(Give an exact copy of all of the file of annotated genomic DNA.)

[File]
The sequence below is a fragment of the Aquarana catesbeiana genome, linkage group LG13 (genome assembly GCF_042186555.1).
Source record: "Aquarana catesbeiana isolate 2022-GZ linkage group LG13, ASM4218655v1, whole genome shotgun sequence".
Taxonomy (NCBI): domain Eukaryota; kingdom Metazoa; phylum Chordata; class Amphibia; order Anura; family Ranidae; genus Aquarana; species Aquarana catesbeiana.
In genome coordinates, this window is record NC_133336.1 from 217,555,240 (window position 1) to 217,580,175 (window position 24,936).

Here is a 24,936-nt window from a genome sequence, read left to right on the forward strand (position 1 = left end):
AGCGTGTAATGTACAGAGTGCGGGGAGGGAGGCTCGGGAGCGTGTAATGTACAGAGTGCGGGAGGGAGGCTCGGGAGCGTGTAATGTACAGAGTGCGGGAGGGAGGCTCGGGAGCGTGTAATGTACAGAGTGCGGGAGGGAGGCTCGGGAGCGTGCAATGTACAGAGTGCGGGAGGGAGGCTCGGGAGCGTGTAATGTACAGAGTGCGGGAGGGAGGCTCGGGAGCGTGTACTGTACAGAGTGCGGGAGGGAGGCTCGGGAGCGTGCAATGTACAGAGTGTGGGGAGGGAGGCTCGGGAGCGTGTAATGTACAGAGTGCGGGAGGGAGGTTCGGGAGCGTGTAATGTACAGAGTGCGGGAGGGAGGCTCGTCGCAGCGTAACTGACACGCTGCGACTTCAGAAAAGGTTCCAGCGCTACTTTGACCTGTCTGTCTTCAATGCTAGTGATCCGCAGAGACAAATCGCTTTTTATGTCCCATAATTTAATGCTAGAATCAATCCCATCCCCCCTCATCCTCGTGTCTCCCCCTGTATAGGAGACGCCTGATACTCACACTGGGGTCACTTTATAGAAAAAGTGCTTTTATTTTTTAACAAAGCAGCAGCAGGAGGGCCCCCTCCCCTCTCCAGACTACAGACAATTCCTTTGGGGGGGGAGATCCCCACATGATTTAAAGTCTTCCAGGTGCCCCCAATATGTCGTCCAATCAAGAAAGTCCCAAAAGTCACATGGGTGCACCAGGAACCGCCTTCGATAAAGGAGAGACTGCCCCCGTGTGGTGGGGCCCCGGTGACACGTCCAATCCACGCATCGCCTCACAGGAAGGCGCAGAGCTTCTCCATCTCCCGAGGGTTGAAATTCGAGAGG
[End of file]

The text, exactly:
The sequence below is a fragment of the Aquarana catesbeiana genome, linkage group LG13 (genome assembly GCF_042186555.1).
Source record: "Aquarana catesbeiana isolate 2022-GZ linkage group LG13, ASM4218655v1, whole genome shotgun sequence".
Taxonomy (NCBI): domain Eukaryota; kingdom Metazoa; phylum Chordata; class Amphibia; order Anura; family Ranidae; genus Aquarana; species Aquarana catesbeiana.
In genome coordinates, this window is record NC_133336.1 from 217,555,240 (window position 1) to 217,580,175 (window position 24,936).

Here is a 24,936-nt window from a genome sequence, read left to right on the forward strand (position 1 = left end):
AGCGTGTAATGTACAGAGTGCGGGGAGGGAGGCTCGGGAGCGTGTAATGTACAGAGTGCGGGAGGGAGGCTCGGGAGCGTGTAATGTACAGAGTGCGGGAGGGAGGCTCGGGAGCGTGTAATGTACAGAGTGCGGGAGGGAGGCTCGGGAGCGTGCAATGTACAGAGTGCGGGAGGGAGGCTCGGGAGCGTGTAATGTACAGAGTGCGGGAGGGAGGCTCGGGAGCGTGTACTGTACAGAGTGCGGGAGGGAGGCTCGGGAGCGTGCAATGTACAGAGTGTGGGGAGGGAGGCTCGGGAGCGTGTAATGTACAGAGTGCGGGAGGGAGGTTCGGGAGCGTGTAATGTACAGAGTGCGGGAGGGAGGCTCGTCGCAGCGTAACTGACACGCTGCGACTTCAGAAAAGGTTCCAGCGCTACTTTGACCTGTCTGTCTTCAATGCTAGTGATCCGCAGAGACAAATCGCTTTTTATGTCCCATAATTTAATGCTAGAATCAATCCCATCCCCCCTCATCCTCGTGTCTCCCCCTGTATAGGAGACGCCTGATACTCACACTGGGGTCACTTTATAGAAAAAGTGCTTTTATTTTTTAACAAAGCAGCAGCAGGAGGGCCCCCTCCCCTCTCCAGACTACAGACAATTCCTTTGGGGGGGGAGATCCCCACATGATTTAAAGTCTTCCAGGTGCCCCCAATATGTCGTCCAATCAAGAAAGTCCCAAAAGTCACATGGGTGCACCAGGAACCGCCTTCGATAAAGGAGAGACTGCCCCCGTGTGGTGGGGCCCCGGTGACACGTCCAATCCACGCATCGCCTCACAGGAAGGCGCAGAGCTTCTCCATCTCCCGAGGGTTGAAATTCGAGAGG